ON TOP OF Spagheeetiii... Though I aspire to be as Martha-Stewart-like as possible in the kitchen, I am often foiled by reality and a humble box of spaghetti and a jar of sauce will save the day on a busy evening. Quick meals are often lacking in nutrition, so I like to make this one a little heartier by putting some ground beef in the sauce or making meatballs.
Meatballs can be very diverse and are good in a number of recipes. They can top your pasta mountain, make a meatball sub, or make a soup dinner-worthy. I like them in Italian Wedding soup (recipe next week!). How do you like to eat meatballs? Here is my recipe for simple meatballs.
Meatballs in Italian Wedding Soup (recipe next week!)
1 pound ground beef or pork
1/4 cup bread crumbs
1 Tbs oregano
1 tsp salt
1 pinch cayenne (optional)
Preheat the oven to 350.
In a large mixing bowl, place all of the ingredients. Mix them thoroughly. I prefer to squish them together with my hands, but you can use a spoon or mixer, too. Roll the mixture into 1 inch balls and place them on a cookie sheet (I like to line it with parchment paper) making sure they do not touch.
Put them in the oven for about 15 minutes or until they are golden brown on the outside.
Put them in your favorite soup, on a toasted bun with some barbeque sauce, or ...on top of spagheeettiii and enjoy!
IT IS COLD outside! I just want to stay inside and eat warm things, so I decided to make a pan of what I consider to be one of the ultimate comfort foods - Mac-n-Cheese. For me, it's the food equivalent of a fuzzy blanket and a roaring fire.
This is my short-cut version and does not involve starting with a roux to make white sauce. It's great as a side dish or all by itself. I served it for dinner with two other comfort foods, barbequed chicken and baked beans. Cozy up with this cheesy dish.
1 box of your favorite noodle pasta (I used penne)
1 cup sour cream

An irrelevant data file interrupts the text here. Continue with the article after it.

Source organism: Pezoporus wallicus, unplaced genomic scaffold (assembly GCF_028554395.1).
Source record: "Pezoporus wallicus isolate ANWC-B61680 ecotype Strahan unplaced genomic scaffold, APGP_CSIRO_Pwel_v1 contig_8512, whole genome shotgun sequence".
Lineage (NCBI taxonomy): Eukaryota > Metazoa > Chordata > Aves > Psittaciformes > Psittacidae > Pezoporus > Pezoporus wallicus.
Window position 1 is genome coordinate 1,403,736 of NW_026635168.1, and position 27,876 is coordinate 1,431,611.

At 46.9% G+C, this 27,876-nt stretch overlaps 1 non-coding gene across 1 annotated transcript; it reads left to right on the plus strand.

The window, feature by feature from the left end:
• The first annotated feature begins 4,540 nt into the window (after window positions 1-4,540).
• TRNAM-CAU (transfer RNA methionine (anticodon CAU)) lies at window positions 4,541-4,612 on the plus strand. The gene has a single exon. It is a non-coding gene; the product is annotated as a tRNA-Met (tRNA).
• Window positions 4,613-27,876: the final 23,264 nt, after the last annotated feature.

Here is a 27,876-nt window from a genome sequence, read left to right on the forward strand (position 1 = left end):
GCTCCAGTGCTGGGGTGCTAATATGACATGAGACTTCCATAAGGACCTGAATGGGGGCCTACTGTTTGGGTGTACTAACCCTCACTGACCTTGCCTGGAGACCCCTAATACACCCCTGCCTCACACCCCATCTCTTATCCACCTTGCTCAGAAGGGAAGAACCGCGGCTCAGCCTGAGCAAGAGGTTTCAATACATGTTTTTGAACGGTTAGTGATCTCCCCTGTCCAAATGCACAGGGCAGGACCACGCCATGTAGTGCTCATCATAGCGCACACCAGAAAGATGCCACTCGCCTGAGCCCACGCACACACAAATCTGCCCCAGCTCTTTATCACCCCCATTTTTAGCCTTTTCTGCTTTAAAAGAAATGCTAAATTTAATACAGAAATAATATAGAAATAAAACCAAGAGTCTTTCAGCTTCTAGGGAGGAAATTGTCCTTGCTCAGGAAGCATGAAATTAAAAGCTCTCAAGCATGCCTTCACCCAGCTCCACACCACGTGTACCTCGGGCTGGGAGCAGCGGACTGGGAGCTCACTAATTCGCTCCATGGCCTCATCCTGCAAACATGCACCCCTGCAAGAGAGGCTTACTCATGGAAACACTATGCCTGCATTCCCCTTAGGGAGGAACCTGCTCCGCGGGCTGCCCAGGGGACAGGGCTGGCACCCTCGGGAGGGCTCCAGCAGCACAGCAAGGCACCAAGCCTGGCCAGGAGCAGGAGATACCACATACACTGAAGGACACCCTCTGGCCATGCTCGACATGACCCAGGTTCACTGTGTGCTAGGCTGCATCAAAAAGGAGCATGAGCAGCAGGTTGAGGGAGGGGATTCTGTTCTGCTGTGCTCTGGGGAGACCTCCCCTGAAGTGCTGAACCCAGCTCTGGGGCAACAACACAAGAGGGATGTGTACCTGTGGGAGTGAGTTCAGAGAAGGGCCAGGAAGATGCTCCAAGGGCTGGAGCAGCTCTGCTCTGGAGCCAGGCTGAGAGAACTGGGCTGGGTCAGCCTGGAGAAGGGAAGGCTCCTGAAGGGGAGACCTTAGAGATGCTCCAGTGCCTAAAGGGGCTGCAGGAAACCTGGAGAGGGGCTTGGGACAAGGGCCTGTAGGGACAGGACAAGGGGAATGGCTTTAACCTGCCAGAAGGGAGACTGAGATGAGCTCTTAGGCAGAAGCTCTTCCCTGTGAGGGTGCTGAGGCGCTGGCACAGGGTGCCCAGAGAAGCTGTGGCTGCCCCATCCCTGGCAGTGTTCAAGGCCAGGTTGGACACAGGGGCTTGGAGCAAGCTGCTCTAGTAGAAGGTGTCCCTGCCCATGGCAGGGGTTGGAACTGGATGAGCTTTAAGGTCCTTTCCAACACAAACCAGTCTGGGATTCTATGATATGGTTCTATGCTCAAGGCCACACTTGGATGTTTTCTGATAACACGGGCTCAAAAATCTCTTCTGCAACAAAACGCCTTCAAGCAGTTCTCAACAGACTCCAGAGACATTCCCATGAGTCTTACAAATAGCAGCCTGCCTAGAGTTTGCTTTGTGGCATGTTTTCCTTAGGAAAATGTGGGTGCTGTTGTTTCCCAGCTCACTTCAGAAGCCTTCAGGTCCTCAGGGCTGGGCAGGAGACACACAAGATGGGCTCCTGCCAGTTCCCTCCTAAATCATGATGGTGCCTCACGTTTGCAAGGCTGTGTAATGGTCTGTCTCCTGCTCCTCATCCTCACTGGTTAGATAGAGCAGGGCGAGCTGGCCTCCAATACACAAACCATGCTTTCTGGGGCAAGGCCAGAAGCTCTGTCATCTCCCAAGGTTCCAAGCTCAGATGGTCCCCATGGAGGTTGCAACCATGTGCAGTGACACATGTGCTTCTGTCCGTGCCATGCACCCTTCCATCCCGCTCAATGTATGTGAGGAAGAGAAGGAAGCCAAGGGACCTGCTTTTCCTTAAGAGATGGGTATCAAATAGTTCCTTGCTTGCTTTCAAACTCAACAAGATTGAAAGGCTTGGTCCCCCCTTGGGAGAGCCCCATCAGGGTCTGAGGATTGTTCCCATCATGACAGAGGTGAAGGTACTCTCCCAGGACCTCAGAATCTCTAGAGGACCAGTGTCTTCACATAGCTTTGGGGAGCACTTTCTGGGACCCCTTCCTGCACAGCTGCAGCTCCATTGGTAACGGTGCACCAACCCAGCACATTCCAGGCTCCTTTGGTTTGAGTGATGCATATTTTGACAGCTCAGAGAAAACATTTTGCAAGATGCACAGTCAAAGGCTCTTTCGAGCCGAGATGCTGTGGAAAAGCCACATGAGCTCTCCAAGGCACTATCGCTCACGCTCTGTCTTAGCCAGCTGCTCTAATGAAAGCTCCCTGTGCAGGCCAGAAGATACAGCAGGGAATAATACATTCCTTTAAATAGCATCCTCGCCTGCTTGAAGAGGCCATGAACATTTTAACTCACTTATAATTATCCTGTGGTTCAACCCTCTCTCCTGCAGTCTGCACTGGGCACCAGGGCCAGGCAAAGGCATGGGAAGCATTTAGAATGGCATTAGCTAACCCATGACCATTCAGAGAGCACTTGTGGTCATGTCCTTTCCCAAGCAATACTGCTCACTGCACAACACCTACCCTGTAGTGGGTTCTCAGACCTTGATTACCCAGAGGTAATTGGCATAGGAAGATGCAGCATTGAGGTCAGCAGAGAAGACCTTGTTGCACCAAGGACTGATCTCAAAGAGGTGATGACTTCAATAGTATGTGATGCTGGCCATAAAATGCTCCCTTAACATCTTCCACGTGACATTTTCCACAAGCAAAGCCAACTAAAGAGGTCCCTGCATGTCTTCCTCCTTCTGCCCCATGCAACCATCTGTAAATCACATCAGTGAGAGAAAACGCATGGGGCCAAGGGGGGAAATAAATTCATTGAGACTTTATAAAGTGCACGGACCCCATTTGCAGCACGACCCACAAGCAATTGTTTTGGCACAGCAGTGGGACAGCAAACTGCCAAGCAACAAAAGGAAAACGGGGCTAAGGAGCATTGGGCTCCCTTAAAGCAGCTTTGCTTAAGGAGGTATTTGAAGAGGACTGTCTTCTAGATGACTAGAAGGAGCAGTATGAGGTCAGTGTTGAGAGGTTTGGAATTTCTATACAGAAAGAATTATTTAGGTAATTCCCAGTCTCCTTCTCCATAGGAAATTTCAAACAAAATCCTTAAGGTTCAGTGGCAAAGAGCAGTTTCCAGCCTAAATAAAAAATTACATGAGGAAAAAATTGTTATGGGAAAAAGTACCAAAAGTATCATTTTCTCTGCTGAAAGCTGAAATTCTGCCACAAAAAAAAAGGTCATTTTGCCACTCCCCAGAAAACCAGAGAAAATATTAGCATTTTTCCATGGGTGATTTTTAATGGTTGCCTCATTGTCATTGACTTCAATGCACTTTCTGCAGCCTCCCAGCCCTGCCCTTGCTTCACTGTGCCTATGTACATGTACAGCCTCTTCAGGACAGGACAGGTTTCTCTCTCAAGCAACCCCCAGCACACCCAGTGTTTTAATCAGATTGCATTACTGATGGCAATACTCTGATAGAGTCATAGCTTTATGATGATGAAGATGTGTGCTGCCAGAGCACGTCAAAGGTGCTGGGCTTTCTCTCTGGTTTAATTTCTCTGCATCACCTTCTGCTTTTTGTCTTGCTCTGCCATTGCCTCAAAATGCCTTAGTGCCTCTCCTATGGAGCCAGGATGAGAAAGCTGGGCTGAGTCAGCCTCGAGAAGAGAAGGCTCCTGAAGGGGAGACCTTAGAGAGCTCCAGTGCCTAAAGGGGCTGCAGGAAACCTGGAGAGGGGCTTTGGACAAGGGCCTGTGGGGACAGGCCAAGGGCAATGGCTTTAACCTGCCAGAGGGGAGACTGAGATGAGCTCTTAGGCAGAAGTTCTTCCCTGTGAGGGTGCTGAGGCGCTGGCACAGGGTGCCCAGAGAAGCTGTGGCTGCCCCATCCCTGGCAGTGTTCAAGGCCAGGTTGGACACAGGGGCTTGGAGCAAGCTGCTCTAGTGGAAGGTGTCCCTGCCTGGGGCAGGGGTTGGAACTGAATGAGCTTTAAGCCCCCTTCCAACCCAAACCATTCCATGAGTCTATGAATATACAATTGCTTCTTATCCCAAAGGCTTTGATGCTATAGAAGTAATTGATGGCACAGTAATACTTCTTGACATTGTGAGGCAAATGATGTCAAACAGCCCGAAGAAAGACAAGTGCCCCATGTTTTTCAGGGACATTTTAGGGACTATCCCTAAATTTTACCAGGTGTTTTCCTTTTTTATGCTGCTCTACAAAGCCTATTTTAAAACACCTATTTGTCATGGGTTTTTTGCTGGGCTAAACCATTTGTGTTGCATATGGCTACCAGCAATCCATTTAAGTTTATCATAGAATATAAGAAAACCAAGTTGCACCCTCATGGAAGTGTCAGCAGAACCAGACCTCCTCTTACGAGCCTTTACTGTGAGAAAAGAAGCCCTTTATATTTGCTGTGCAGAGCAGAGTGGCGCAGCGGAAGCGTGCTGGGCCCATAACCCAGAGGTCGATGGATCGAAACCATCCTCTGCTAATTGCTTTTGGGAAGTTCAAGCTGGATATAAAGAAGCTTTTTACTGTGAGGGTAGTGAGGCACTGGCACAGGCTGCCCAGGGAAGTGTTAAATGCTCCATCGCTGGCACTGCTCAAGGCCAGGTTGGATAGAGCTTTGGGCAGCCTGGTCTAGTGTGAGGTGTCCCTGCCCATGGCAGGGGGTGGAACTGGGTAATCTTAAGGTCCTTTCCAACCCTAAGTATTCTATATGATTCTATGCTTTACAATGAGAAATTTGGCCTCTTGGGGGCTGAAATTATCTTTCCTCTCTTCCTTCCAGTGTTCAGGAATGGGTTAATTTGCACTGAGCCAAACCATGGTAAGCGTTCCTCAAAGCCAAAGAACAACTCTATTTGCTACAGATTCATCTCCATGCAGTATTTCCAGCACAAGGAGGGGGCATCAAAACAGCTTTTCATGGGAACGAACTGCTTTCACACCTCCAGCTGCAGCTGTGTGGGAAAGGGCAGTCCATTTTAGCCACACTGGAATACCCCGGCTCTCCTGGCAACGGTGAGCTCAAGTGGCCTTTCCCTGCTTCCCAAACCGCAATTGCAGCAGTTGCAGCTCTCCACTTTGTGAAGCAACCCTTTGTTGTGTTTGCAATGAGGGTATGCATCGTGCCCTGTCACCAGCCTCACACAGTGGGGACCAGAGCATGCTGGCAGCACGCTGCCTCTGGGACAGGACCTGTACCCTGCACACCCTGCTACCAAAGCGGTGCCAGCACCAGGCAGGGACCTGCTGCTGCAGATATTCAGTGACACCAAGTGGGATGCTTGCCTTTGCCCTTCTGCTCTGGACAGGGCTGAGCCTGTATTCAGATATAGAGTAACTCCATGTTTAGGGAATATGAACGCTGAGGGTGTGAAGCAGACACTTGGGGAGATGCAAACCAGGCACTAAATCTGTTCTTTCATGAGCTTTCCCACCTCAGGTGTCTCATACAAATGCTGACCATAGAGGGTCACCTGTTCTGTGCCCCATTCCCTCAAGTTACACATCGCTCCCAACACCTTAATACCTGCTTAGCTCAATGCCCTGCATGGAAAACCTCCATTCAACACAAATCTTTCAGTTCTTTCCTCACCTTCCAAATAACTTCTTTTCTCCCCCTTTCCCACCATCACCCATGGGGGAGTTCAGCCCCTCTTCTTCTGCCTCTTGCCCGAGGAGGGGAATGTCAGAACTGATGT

1 cup shredded gruyere cheese
1/2 cup shredded parmesan cheese
1/2 cup cream
2-3 Tablespoons butter
1 teaspoon white pepper
1/2 teaspoon nutmeg
1 pinch of cayenne
1/4 cup bread crumbs (optional)
Preheat oven to 400
Prepare the noodles by box directions. As I've written before, I like to put some salt and a dash of oil in my water when I boil pasta. For this reason and because of the salty nature of the cheeses, I don't add salt to the recipe. When the pasta is al dente, drain it well.
Put the drained pasta into a large mixing bowl. Quickly put the butter in it and stir gently to coat the pasta so that it does not stick together. Add the sour cream, cheeses, cream and spices and mix thoroughly. Make sure the pasta is well coated, otherwise it will get dry and unpleasantly crunchy in the oven.
Pour the mixture into a large oven-safe pan and spread it evenly. If you like them, you can sprinkle the bread crumbs on top. Put the pan into the oven and bake it for about 20-30 minutes or until the cheesy goodness is bubbly and hot. I usually turn the broiler on for a couple of minutes at the end to brown the top slightly. If you choose to do this, make sure to watch the dish in the oven. (I have started pulling a chair up to the oven and watching through the little window, otherwise, I tend to think of some chore that I need to run off and do only to be reminded of the dish in the oven by the smoke detector.)